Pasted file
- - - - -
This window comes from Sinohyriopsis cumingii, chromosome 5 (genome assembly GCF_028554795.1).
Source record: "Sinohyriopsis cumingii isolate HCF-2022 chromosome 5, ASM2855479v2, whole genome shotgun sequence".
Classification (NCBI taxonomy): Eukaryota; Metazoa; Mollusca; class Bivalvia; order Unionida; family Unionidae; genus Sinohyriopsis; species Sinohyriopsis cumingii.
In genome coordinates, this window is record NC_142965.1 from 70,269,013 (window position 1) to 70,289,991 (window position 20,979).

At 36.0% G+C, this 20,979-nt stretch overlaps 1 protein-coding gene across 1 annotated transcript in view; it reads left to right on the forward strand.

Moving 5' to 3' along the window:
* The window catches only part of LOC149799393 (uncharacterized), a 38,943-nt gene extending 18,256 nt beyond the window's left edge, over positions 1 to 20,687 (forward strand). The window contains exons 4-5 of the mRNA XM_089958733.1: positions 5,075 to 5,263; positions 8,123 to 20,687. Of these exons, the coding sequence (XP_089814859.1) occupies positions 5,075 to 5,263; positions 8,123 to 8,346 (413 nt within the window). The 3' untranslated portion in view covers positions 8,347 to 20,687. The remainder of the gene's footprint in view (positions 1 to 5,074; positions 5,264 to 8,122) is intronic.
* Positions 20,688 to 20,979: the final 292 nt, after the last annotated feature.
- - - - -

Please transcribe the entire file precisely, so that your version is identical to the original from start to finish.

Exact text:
This window comes from Sinohyriopsis cumingii, chromosome 5 (genome assembly GCF_028554795.1).
Source record: "Sinohyriopsis cumingii isolate HCF-2022 chromosome 5, ASM2855479v2, whole genome shotgun sequence".
Classification (NCBI taxonomy): Eukaryota; Metazoa; Mollusca; class Bivalvia; order Unionida; family Unionidae; genus Sinohyriopsis; species Sinohyriopsis cumingii.
In genome coordinates, this window is record NC_142965.1 from 70,269,013 (window position 1) to 70,289,991 (window position 20,979).

At 36.0% G+C, this 20,979-nt stretch overlaps 1 protein-coding gene across 1 annotated transcript in view; it reads left to right on the forward strand.

Moving 5' to 3' along the window:
* The window catches only part of LOC149799393 (uncharacterized), a 38,943-nt gene extending 18,256 nt beyond the window's left edge, over positions 1 to 20,687 (forward strand). The window contains exons 4-5 of the mRNA XM_089958733.1: positions 5,075 to 5,263; positions 8,123 to 20,687. Of these exons, the coding sequence (XP_089814859.1) occupies positions 5,075 to 5,263; positions 8,123 to 8,346 (413 nt within the window). The 3' untranslated portion in view covers positions 8,347 to 20,687. The remainder of the gene's footprint in view (positions 1 to 5,074; positions 5,264 to 8,122) is intronic.
* Positions 20,688 to 20,979: the final 292 nt, after the last annotated feature.